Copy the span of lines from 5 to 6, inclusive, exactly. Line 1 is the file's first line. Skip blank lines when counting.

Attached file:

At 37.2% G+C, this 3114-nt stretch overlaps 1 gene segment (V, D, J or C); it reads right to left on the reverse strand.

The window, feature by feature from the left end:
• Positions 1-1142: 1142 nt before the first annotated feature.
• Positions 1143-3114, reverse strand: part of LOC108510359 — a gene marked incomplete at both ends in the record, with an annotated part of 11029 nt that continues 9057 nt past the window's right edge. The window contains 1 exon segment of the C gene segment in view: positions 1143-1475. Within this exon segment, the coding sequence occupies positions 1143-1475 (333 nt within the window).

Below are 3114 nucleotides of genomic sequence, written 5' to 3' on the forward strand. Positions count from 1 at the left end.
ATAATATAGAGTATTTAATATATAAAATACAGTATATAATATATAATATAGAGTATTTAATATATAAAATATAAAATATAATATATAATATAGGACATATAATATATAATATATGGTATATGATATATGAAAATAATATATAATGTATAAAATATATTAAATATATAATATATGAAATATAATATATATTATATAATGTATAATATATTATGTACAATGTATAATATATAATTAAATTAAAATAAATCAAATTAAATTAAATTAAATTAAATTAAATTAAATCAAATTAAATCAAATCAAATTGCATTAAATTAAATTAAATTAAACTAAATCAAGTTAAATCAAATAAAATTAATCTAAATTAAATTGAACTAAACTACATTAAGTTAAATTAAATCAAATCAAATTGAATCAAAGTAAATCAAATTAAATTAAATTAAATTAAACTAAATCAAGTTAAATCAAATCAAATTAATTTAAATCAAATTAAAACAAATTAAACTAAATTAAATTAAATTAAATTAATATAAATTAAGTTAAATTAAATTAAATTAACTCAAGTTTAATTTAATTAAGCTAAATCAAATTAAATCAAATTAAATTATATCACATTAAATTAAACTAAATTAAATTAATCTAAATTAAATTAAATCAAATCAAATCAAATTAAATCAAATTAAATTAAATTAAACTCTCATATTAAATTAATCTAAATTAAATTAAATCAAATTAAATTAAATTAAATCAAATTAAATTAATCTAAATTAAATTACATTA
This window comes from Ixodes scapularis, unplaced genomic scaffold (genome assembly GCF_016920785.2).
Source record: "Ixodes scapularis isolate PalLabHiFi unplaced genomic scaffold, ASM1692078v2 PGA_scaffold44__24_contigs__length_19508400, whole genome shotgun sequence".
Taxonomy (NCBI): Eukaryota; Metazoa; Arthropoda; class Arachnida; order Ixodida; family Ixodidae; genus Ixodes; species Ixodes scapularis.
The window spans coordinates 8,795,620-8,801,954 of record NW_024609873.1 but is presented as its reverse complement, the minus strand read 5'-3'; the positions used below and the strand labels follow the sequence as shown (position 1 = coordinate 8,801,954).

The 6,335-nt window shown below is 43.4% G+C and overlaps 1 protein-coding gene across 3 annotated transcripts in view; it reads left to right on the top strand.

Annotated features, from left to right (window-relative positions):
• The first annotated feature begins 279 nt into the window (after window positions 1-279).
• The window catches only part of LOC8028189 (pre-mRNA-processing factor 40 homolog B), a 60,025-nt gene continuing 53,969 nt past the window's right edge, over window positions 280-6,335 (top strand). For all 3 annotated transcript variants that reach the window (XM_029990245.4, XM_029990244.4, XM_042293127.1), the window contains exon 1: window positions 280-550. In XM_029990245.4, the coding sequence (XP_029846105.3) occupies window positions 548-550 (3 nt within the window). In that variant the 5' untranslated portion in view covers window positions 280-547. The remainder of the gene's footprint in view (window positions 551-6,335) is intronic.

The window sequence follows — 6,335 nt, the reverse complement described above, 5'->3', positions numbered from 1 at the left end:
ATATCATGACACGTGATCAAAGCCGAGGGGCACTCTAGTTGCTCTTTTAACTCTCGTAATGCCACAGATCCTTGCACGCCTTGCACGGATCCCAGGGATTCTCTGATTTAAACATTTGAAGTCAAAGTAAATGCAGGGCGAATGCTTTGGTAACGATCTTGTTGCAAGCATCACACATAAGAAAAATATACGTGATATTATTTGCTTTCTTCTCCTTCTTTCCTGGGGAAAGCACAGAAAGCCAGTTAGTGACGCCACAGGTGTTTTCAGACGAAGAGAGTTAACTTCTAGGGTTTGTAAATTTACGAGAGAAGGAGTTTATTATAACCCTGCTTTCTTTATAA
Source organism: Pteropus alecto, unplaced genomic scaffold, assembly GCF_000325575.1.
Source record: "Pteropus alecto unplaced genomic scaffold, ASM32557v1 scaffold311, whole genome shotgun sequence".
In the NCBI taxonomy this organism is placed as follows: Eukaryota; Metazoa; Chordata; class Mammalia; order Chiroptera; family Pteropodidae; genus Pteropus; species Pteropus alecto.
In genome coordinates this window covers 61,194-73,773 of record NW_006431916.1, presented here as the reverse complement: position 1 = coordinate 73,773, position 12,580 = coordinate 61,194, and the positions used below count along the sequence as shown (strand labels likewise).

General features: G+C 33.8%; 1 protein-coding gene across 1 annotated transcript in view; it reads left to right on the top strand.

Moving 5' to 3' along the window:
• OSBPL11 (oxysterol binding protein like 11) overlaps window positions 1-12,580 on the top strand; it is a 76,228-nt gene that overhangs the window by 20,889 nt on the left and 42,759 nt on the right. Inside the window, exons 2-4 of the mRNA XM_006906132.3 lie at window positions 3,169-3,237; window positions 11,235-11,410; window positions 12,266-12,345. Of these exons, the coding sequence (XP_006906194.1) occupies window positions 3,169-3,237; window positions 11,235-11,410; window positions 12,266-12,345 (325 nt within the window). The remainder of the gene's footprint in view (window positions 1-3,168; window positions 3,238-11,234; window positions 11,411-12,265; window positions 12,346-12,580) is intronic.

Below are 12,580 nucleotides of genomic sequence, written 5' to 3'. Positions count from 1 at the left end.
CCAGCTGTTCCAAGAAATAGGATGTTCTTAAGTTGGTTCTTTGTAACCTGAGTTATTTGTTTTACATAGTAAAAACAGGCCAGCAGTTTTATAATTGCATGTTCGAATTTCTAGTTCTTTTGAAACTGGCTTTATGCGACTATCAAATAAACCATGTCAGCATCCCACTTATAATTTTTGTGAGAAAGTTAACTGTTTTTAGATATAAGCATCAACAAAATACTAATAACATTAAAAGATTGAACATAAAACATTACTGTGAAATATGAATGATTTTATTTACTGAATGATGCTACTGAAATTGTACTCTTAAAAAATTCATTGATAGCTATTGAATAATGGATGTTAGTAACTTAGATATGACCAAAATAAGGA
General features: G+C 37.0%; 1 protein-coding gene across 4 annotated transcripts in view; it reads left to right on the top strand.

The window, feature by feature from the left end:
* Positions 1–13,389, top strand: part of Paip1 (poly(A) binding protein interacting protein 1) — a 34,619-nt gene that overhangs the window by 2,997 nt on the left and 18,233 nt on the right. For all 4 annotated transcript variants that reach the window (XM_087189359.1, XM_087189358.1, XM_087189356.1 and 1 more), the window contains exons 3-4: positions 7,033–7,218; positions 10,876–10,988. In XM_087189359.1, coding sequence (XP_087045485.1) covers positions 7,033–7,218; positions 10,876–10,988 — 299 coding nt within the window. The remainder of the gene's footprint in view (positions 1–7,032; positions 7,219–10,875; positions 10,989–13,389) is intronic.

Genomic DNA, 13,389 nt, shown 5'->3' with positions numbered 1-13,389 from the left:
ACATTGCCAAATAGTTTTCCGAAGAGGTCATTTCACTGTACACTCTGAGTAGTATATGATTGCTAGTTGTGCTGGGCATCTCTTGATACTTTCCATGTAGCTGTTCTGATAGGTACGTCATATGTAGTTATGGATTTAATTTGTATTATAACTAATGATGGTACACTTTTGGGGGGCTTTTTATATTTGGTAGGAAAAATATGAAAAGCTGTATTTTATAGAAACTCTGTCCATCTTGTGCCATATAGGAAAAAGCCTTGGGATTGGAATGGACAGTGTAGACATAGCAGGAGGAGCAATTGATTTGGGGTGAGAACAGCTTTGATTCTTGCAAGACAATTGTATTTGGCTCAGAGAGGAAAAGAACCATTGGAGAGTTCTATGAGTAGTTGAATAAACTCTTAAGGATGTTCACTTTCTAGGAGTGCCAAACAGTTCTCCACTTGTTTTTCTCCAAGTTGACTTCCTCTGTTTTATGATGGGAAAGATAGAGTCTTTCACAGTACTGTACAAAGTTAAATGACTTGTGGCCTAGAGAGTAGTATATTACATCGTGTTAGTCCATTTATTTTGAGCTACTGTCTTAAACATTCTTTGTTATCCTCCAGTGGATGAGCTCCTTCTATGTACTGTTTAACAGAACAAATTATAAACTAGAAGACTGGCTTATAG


Below are 3114 nucleotides of genomic sequence, written 5' to 3' on the forward strand. Positions count from 1 at the left end.
ATAATATAGAGTATTTAATATATAAAATACAGTATATAATATATAATATAGAGTATTTAATATATAAAATATAAAATATAATATATAATATAGGACATATAATATATAATATATGGTATATGATATATGAAAATAATATATAATGTATAAAATATATTAAATATATAATATATGAAATATAATATATATTATATAATGTATAATATATTATGTACAATGTATAATATATAATTAAATTAAAATAAATCAAATTAAATTAAATTAAATTAAATTAAATTAAATCAAATTAAATCAAATCAAATTGCATTAAATTAAATTAAATTAAACTAAATCAAGTTAAATCAAATAAAATTAATCTAAATTAAATTGAACTAAACTACATTAAGTTAAATTAAATCAAATCAAATTGAATCAAAGTAAATCAAATTAAATTAAATTAAATTAAACTAAATCAAGTTAAATCAAATCAAATTAATTTAAATCAAATTAAAACAAATTAAACTAAATTAAATTAAATTAAATTAATATAAATTAAGTTAAATTAAATTAAATTAACTCAAGTTTAATTTAATTAAGCTAAATCAAATTAAATCAAATTAAATTATATCACATTAAATTAAACTAAATTAAATTAATCTAAATTAAATTAAATCAAATCAAATCAAATTAAATCAAATTAAATTAAATTAAACTCTCATATTAAATTAATCTAAATTAAATTAAATCAAATTAAATTAAATTAAATCAAATTAAATTAATCTAAATTAAATTACATTA